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Table of Contents
CASE REPORT
Year : 2018  |  Volume : 7  |  Issue : 2  |  Page : 83-85

Intermittent flow centrifugation technique used for large volume leucapheresis in a low-body weight paediatric patient


Department of Transfusion Medicine, Cancer Institute (WIA), Chennai, Tamil Nadu, India

Date of Web Publication26-Mar-2019

Correspondence Address:
Yalamanchili Swapna
Medical Officer, Department of Transfusion Medicine, Cancer Institute (WIA), Adyar, Chennai - 600 036, Tamil Nadu
India
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Source of Support: None, Conflict of Interest: None


DOI: 10.4103/JCSR.JCSR_32_18

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  Abstract 


Paediatric leucapheresis is a preferred mode of stem cell collection compared to bone marrow harvest. However, the inherent risks of this procedure like difficult venous access, citrate toxicity, large extracorporeal volume and haemodynamic instability are of considerable importance. Leucapheresis can be done by continuous flow centrifugation (CFC) or intermittent flow centrifugation (IFC) technology. Based on the total blood volume that is processed; it is standard or large volume leucapheresis. The use of IFC blood cell separator in paediatric low body weight child to perform large volume leucapheresis is discussed.

Keywords: Intermittent flow centrifugation, Large volume leucapheresis, Low-body weight, Paediatric patient


How to cite this article:
Swapna Y. Intermittent flow centrifugation technique used for large volume leucapheresis in a low-body weight paediatric patient. J Clin Sci Res 2018;7:83-5

How to cite this URL:
Swapna Y. Intermittent flow centrifugation technique used for large volume leucapheresis in a low-body weight paediatric patient. J Clin Sci Res [serial online] 2018 [cited 2019 Oct 14];7:83-5. Available from: http://www.jcsr.co.in/text.asp?2018/7/2/83/254974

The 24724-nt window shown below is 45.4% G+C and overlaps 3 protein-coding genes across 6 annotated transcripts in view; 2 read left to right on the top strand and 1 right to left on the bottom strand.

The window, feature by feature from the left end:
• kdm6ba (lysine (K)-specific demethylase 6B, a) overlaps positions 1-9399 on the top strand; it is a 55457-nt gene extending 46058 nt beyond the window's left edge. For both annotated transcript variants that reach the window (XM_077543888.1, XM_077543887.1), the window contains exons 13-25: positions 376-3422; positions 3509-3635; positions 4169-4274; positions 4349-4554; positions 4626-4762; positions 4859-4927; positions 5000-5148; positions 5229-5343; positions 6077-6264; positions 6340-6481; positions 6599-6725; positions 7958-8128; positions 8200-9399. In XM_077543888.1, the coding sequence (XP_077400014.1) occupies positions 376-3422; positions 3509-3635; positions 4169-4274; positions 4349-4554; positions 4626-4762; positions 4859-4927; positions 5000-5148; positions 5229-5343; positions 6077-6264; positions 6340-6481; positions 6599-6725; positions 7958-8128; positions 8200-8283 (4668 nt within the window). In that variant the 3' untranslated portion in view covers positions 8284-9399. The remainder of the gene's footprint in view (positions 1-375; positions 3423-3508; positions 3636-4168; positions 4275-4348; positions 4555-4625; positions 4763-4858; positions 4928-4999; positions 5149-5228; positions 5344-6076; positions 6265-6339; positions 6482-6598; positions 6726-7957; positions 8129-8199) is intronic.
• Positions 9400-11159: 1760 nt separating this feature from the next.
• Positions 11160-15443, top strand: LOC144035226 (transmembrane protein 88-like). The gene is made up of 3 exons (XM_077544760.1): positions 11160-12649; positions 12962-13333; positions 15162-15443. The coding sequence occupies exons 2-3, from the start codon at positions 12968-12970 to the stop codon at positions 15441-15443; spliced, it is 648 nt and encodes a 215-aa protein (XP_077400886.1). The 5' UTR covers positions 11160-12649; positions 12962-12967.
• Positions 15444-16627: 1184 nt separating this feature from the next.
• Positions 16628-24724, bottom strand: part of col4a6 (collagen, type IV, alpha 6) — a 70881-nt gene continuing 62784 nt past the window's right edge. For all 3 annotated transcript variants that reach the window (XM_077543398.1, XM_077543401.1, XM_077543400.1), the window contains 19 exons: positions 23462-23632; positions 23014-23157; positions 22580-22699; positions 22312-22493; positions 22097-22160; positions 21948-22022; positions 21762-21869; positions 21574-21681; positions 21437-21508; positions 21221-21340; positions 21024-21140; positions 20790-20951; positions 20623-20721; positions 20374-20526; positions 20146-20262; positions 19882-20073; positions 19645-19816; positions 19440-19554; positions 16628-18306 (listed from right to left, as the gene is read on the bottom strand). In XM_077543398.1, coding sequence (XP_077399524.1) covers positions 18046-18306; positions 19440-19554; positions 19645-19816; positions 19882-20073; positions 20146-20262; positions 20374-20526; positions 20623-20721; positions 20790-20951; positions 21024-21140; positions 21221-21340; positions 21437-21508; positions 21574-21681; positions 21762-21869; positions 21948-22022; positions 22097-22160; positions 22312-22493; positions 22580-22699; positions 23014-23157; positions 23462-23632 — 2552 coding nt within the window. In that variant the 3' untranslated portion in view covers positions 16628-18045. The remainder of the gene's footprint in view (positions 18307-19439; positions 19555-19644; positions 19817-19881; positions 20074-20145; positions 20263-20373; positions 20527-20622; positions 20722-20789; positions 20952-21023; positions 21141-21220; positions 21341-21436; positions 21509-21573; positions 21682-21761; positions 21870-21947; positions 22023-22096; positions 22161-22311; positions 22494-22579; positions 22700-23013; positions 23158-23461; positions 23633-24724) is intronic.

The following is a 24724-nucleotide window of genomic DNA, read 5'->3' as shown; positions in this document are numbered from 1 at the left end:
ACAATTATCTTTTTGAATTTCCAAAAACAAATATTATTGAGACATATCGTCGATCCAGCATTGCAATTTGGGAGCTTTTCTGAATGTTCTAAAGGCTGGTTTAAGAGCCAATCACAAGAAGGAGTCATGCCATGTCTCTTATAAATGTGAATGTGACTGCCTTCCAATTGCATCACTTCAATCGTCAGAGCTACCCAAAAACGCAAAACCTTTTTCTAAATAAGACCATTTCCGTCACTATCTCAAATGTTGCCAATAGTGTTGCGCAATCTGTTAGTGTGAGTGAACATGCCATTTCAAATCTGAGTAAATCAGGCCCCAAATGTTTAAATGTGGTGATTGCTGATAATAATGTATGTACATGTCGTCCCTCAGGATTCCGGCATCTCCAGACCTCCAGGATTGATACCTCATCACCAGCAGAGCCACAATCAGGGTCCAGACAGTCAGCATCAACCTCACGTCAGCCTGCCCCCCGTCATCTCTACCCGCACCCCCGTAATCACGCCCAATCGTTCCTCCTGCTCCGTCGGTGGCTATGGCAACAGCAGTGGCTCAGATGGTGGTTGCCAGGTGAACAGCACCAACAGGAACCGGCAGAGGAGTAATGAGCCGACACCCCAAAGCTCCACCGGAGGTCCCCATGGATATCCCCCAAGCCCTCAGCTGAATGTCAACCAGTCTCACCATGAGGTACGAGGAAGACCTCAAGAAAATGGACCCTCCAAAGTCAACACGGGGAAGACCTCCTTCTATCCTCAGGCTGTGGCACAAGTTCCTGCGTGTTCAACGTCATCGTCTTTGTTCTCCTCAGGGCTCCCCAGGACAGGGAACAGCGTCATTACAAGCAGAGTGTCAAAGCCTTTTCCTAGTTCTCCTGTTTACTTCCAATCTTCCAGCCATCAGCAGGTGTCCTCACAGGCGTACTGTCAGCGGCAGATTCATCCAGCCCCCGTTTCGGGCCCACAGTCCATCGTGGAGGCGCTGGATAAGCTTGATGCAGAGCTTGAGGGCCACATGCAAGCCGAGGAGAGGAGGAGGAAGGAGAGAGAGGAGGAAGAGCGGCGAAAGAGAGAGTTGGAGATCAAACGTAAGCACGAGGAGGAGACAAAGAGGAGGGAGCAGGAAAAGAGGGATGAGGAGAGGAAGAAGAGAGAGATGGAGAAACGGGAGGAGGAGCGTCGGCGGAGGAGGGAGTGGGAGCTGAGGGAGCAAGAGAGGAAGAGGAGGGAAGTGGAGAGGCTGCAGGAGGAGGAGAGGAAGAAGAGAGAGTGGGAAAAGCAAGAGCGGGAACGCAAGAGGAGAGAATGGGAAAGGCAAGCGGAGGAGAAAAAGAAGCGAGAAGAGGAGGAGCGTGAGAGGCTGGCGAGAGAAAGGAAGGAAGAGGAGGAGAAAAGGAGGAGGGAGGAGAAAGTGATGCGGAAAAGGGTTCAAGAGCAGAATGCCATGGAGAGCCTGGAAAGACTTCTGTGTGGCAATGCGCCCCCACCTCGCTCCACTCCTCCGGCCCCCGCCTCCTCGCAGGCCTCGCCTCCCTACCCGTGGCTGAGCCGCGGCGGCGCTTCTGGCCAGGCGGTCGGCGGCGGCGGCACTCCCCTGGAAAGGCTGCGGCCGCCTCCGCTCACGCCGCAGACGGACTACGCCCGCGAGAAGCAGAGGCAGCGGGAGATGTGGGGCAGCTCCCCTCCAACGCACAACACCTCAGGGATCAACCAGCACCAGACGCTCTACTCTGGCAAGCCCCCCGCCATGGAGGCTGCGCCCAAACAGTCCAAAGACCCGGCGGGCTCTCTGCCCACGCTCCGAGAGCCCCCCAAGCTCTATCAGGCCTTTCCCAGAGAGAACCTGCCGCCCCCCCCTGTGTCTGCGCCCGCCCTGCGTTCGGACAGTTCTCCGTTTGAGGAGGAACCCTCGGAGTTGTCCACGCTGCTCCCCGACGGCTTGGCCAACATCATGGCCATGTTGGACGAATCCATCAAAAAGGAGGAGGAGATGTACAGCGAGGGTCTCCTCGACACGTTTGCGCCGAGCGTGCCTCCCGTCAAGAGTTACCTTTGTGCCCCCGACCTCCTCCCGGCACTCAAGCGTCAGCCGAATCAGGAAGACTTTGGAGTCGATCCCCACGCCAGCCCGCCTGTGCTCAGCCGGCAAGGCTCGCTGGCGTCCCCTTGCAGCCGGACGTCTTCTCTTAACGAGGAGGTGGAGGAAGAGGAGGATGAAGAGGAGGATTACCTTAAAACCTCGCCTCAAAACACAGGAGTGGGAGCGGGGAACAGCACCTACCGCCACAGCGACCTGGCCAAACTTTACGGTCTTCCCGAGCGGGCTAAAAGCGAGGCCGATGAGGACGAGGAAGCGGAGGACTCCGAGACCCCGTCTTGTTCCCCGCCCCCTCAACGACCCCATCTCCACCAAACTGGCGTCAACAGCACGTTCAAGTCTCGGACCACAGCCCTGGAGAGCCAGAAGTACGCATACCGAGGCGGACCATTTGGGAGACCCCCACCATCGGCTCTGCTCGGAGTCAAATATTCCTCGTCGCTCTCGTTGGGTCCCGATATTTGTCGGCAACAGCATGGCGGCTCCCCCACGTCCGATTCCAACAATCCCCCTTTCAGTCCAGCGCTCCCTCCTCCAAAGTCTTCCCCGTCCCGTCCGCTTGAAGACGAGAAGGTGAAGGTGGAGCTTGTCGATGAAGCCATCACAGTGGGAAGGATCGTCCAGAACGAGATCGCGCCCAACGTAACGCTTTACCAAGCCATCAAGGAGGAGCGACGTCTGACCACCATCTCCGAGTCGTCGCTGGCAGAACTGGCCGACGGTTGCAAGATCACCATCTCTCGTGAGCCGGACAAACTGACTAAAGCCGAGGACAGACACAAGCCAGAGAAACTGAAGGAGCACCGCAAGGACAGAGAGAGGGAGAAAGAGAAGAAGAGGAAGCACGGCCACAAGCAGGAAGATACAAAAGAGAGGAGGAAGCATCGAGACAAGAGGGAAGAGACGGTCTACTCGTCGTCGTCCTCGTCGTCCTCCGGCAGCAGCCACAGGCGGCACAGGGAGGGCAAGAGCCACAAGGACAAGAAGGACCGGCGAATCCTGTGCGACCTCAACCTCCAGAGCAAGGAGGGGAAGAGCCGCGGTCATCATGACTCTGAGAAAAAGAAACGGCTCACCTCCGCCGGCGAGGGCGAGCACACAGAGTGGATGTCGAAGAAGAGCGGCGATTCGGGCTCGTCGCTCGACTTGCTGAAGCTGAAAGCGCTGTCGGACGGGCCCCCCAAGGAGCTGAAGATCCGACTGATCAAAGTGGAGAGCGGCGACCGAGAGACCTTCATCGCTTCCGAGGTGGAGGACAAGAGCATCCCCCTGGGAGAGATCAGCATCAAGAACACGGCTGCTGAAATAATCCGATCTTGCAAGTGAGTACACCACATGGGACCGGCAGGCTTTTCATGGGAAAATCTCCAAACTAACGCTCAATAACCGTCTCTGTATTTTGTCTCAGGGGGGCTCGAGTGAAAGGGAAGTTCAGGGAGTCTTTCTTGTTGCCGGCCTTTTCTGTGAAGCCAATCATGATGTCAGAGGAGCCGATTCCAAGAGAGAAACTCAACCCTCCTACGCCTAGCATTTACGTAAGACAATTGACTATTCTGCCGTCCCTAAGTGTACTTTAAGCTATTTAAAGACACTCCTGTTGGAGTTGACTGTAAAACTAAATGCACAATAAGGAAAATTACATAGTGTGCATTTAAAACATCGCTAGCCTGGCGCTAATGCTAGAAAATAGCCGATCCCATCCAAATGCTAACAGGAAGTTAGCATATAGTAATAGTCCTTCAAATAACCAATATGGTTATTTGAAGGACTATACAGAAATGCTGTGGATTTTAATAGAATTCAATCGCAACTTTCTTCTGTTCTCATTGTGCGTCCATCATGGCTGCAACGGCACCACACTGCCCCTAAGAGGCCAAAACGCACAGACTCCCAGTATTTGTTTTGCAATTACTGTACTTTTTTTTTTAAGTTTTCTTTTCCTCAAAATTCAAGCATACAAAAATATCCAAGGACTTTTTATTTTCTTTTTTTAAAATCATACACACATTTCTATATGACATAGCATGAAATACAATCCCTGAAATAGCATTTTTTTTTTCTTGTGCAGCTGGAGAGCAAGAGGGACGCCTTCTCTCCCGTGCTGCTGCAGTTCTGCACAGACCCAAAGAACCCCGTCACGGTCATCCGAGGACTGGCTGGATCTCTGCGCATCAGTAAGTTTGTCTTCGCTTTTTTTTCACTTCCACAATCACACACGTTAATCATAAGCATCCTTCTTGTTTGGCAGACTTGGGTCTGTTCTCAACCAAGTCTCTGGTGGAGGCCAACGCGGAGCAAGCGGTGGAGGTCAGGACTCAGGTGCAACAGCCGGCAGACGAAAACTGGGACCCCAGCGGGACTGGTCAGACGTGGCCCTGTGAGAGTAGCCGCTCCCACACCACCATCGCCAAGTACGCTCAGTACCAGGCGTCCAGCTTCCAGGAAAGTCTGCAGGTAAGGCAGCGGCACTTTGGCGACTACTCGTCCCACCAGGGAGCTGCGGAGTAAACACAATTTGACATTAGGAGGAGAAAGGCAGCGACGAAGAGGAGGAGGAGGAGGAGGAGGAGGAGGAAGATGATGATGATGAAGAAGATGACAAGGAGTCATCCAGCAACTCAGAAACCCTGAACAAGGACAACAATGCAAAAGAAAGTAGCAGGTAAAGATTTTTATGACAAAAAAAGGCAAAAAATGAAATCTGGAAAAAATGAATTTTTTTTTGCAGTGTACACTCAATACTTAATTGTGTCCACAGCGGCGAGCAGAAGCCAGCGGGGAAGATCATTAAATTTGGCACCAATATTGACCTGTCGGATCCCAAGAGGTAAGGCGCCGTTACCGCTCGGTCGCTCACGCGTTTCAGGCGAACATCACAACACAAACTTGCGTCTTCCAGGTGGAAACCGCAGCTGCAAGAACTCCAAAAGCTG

Introduction Top


Apheresis is widely accepted as an effective procedure for peripheral blood stem cells (PBSC) collection. Paediatric leucapheresis in low-body weight children could pose specific technical and clinical challenges such as difficult venous access, patient intolerance, relatively large extracorporeal volume, citrate toxicity and haemodynamic instability. Most of the past studies or case reports dealt with PBSC collection using continuous flow centrifugation (CFC). The use of intermittent-flow centrifugation (IFC) blood cell separator in paediatric low-body weight children to perform large volume leucapheresis (LVL) is presented.


  Case Report Top


A 4-year-old child weighing 14 kg diagnosed to have neuroblastoma Stage IV was referred to the Department of Transfusion Medicine at Cancer Institute, Chennai, India for autologous PBSC collection. The patient was undergoing treatment with high-dose chemotherapy as per CCG 3891 protocol and stimulated with granulocyte colony-stimulating factor (G-CSF) before PBSC collection for 8 days. The patient presented with a history of abdominal pain of 7–8 months duration that gradually worsened. The patient also complained of decreased urinary output. On examination, an epigastric mass was palpable. The general condition of the patient was good. Bone marrow aspirate and biopsy revealed the features of neuroblastoma. Urine vanillylmandelic acid was 16.5. Computed tomography showed conglomerate left suprarenal mass with encasement of the celiac axis and multiple para-aortic nodes apart from hypodense lesions in both the upper and lower poles of the kidney. Bone scan was negative. Haemonetics MCS+ apheresis equipment using IFC technique was used for PBSC collection. The procedure was performed under the mild sedation. The venous access was obtained through a single venepuncture of the left femoral vein using a 9F dialysis double-lumen catheter. Anticoagulant citrate-dextrose solution A (ACD-A) was used in the ratio of 1:14 to whole blood and 439 mL of ACD-A was used. Prophylactic calcium gluconate (10 mL of 10% calcium gluconate in 500 mL of normal saline) was infused to prevent citrate-related hypocalcaemia and maintain the haemodynamic stability. With blood flow rate at 60 mL/min, 5124 mL, i.e., 4.5 times, the patients total blood volume (TBV) was processed. TBV was calculated at 80 mL/kg body weight. Nearly, nine cycles of blood circulation with recirculation ratio of 1:2 were performed, and the procedure lasted for 243 min. The extracorporeal volume was maintained at 15%. The PBSC collected product was 209 mL. No untoward reactions or incidents occurred during the procedure and post-procedure. Post-procedure vitals were stable, and no bleeding episodes were observed. Pre-and post-procedure laboratory reports are shown in [Table 1].